• Current rate: 5.05% for an undergraduate direct loan
  • Rate change from a year ago: +0.50 percentage points
  • Delinquencies: 11.5%
  • Change from a year ago: +0.3 percentage points
  • Number of borrowers: 42.7 million
  • Change from one year ago: -1.5 million

Major trend in 2019: Expect income-driven repayment (IDR) plans — which lower monthly payments but extend the life of the loan — to increase in popularity. The Department of Education calculates that IDR plan adoption has been growing more than 50% annually since its 2011 inception.

Auto loans

  • Current outstanding auto loan balance: $1.14 trillion
  • Change from a year ago: +$40 billion (+3.6%)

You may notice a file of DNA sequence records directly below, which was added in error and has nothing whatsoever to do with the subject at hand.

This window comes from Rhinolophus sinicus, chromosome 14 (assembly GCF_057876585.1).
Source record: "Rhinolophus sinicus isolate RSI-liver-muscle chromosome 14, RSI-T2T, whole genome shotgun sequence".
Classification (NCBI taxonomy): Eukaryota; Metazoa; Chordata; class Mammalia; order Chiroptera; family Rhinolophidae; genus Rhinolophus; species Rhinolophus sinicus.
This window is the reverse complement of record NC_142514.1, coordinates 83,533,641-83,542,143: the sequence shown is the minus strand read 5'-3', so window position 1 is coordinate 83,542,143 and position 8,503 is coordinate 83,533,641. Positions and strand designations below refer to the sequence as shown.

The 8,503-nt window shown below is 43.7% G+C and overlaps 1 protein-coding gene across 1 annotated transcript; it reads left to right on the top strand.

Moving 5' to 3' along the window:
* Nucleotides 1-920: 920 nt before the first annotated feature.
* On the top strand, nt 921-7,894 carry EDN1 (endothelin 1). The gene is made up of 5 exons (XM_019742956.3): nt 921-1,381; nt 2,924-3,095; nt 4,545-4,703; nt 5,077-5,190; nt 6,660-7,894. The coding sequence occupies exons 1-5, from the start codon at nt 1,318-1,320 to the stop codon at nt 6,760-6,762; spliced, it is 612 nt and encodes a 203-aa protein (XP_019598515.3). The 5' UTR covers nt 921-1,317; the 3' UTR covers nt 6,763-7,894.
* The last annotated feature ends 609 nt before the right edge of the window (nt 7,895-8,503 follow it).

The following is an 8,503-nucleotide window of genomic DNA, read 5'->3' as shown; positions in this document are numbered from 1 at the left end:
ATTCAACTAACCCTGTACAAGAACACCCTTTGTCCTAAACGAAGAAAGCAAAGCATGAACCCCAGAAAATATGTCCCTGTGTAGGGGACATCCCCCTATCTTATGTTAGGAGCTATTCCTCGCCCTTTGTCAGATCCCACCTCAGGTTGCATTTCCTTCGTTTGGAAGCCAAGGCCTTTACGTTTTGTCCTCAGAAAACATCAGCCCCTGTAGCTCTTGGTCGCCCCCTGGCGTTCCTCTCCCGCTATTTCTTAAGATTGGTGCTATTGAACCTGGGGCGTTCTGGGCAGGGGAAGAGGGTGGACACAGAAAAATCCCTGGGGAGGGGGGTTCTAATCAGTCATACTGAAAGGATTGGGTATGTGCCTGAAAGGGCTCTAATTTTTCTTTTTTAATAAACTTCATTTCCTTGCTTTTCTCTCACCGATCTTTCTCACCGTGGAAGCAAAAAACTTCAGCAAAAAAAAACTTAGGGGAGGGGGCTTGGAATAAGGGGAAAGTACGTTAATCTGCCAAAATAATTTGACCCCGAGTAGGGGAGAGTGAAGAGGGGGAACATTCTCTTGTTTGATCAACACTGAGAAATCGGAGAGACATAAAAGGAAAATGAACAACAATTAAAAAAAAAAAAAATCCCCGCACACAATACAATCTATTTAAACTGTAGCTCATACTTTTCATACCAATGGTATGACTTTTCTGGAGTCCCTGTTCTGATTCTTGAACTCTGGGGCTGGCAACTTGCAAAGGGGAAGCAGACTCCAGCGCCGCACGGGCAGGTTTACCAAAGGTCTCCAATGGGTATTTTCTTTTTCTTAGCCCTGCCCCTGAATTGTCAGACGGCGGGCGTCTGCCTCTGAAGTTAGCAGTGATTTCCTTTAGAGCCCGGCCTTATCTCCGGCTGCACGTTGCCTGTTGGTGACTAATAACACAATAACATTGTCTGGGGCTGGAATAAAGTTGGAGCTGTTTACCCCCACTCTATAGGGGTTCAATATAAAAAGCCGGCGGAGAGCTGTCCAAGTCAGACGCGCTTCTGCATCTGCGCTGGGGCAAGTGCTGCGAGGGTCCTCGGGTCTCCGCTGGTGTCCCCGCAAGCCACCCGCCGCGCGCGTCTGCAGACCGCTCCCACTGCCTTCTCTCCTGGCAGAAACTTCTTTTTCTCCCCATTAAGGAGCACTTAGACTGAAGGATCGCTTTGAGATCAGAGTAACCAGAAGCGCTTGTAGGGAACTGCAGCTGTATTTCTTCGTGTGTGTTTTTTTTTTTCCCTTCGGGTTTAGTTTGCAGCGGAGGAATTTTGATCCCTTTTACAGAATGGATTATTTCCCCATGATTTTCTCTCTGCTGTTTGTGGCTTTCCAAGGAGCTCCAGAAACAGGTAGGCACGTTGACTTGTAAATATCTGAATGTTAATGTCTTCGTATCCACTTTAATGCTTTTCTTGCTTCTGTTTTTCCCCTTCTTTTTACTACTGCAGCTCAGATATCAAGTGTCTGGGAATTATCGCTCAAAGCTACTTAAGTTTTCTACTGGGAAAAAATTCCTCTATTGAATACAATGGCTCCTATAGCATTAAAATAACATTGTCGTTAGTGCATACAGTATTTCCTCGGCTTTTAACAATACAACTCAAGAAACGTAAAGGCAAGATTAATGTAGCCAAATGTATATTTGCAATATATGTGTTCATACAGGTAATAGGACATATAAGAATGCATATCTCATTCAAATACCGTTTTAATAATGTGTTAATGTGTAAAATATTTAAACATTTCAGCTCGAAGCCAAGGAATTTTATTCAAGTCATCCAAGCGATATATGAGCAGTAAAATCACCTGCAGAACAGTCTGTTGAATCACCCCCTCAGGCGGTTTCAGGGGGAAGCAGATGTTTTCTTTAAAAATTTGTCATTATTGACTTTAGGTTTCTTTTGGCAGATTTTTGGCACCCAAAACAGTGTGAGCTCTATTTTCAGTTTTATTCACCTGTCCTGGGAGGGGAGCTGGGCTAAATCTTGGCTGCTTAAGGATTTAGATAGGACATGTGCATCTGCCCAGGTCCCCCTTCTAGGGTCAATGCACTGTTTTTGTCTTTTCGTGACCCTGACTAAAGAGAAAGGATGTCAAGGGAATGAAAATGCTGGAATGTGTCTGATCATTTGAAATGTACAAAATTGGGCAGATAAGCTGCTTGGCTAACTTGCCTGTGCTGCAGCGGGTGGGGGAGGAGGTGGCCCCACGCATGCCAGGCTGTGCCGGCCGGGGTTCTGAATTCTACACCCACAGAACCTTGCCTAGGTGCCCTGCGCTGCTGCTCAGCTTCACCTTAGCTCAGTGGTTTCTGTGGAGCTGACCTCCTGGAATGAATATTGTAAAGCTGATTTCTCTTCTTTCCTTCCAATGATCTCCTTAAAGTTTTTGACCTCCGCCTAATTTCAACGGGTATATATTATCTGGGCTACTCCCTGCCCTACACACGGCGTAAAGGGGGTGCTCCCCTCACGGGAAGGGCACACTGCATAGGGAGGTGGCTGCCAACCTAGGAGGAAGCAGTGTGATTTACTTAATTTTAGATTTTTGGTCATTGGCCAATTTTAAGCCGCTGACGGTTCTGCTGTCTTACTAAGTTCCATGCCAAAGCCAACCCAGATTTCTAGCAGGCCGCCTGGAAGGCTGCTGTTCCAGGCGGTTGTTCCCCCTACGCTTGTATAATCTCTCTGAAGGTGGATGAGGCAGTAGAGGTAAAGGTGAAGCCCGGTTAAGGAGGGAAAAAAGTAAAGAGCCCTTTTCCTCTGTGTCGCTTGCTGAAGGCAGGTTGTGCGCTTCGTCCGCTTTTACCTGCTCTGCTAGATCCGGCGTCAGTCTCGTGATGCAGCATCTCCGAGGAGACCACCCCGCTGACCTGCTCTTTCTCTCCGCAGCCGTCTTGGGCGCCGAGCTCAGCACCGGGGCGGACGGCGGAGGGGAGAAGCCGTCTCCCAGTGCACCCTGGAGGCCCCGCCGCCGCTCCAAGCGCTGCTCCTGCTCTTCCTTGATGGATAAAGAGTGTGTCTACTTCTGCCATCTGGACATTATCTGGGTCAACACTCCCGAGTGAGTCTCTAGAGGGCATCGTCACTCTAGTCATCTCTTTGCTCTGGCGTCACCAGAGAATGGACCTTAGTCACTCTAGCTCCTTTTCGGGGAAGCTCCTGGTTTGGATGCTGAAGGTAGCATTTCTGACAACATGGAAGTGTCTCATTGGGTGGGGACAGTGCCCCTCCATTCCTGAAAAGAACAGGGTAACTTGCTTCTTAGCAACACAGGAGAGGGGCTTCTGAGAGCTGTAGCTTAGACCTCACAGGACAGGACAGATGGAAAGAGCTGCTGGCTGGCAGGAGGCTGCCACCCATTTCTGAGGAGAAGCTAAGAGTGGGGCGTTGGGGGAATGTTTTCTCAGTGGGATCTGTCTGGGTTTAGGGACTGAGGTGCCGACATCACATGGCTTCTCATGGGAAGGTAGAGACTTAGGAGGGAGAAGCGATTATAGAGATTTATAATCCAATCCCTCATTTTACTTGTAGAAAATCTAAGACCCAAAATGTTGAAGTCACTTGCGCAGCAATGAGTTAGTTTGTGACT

• Average balance per car loan: $10,100
  • Current rate: 5.37% for a 60-month loan
  • Rate change from a year ago: +0.86 percentage points
  • Delinquencies: 4.3%
  • Change from a year ago: +0.3 percentage points
  • Number of auto loans: 113.1 million
  • Change from one year ago: +3.4 million

Major trend in 2019: Consumers begin to tap the brakes on auto loans as the increase in loan rates puts pressure on buyers. Auto industry expert Edmunds anticipates auto sales to slightly soften in 2019.

Credit cards and revolving credit

  • Current outstanding credit card balance: $1.02 trillion
  • Change from a year ago: $23 billion (+2.4%)
  • Average balance per borrower: $5,800
  • Current rate: 16.86%
  • Rate change from a year ago: 1.87 percentage points
  • Delinquencies: 2.49%
  • Change from a year ago: -0.03 percentage points
  • Number of borrowers: 176 million